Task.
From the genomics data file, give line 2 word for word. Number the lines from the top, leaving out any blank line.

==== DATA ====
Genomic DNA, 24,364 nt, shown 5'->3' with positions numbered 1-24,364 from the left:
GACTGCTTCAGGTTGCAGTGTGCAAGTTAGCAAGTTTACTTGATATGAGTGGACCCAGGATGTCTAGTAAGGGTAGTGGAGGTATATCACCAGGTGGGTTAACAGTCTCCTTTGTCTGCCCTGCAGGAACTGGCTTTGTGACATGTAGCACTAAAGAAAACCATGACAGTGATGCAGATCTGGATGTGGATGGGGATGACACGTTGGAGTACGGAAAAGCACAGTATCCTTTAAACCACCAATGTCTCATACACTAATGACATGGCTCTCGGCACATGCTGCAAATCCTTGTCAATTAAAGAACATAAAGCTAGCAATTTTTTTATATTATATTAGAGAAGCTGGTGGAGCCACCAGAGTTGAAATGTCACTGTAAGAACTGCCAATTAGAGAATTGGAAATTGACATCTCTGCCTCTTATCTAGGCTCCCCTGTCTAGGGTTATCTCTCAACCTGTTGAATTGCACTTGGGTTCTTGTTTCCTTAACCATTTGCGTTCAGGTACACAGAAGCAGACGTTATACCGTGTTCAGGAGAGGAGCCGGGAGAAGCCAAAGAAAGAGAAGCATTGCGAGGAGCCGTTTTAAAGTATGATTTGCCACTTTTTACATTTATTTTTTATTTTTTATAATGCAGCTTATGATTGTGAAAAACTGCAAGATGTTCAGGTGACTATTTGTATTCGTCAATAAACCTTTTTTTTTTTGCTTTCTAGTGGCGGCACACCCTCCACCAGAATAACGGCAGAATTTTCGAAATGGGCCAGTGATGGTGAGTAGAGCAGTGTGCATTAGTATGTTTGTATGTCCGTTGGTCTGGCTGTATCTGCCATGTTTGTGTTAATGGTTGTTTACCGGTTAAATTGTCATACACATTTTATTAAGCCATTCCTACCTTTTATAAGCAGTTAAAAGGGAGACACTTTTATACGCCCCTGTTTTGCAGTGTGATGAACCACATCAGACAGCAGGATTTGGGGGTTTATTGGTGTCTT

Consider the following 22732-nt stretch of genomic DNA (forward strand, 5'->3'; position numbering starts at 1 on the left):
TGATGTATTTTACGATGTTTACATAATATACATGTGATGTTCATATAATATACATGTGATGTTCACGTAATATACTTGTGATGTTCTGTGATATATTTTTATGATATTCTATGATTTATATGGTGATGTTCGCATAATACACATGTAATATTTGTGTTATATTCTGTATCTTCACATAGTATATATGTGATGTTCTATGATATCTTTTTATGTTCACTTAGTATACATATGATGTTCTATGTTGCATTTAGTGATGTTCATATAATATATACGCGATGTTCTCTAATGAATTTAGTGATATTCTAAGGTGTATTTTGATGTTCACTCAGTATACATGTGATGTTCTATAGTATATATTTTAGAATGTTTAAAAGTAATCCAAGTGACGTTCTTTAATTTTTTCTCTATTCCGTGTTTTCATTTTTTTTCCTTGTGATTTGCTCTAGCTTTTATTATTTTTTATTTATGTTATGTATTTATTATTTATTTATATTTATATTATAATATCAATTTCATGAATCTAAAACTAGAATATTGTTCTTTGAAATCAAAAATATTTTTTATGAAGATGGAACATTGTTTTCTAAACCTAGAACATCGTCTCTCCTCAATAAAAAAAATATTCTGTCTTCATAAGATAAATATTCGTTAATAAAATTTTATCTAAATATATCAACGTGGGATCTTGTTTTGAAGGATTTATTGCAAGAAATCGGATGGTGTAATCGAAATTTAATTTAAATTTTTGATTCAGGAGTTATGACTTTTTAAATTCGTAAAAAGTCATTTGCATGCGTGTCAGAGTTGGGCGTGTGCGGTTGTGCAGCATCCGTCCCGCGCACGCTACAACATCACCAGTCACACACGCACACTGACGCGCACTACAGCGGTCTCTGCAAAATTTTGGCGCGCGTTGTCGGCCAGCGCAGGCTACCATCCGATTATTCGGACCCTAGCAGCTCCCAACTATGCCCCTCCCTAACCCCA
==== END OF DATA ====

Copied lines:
GACTGCTTCAGGTTGCAGTGTGCAAGTTAGCAAGTTTACTTGATATGAGTGGACCCAGGATGTCTAGTAAGGGTAGTGGAGGTATATCACCAGGTGGGTTAACAGTCTCCTTTGTCTGCCCTGCAGGAACTGGCTTTGTGACATGTAGCACTAAAGAAAACCATGACAGTGATGCAGATCTGGATGTGGATGGGGATGACACGTTGGAGTACGGAAAAGCACAGTATCCTTTAAACCACCAATGTCTCATACACTAATGACATGGCTCTCGGCACATGCTGCAAATCCTTGTCAATTAAAGAACATAAAGCTAGCAATTTTTTTATATTATATTAGAGAAGCTGGTGGAGCCACCAGAGTTGAAATGTCACTGTAAGAACTGCCAATTAGAGAATTGGAAATTGACATCTCTGCCTCTTATCTAGGCTCCCCTGTCTAGGGTTATCTCTCAACCTGTTGAATTGCACTTGGGTTCTTGTTTCCTTAACCATTTGCGTTCAGGTACACAGAAGCAGACGTTATACCGTGTTCAGGAGAGGAGCCGGGAGAAGCCAAAGAAAGAGAAGCATTGCGAGGAGCCGTTTTAAAGTATGATTTGCCACTTTTTACATTTATTTTTTATTTTTTATAATGCAGCTTATGATTGTGAAAAACTGCAAGATGTTCAGGTGACTATTTGTATTCGTCAATAAACCTTTTTTTTTTTGCTTTCTAGTGGCGGCACACCCTCCACCAGAATAACGGCAGAATTTTCGAAATGGGCCAGTGATGGTGAGTAGAGCAGTGTGCATTAGTATGTTTGTATGTCCGTTGGTCTGGCTGTATCTGCCATGTTTGTGTTAATGGTTGTTTACCGGTTAAATTGTCATACACATTTTATTAAGCCATTCCTACCTTTTATAAGCAGTTAAAAGGGAGACACTTTTATACGCCCCTGTTTTGCAGTGTGATGAACCACATCAGACAGCAGGATTTGGGGGTTTATTGGTGTCTT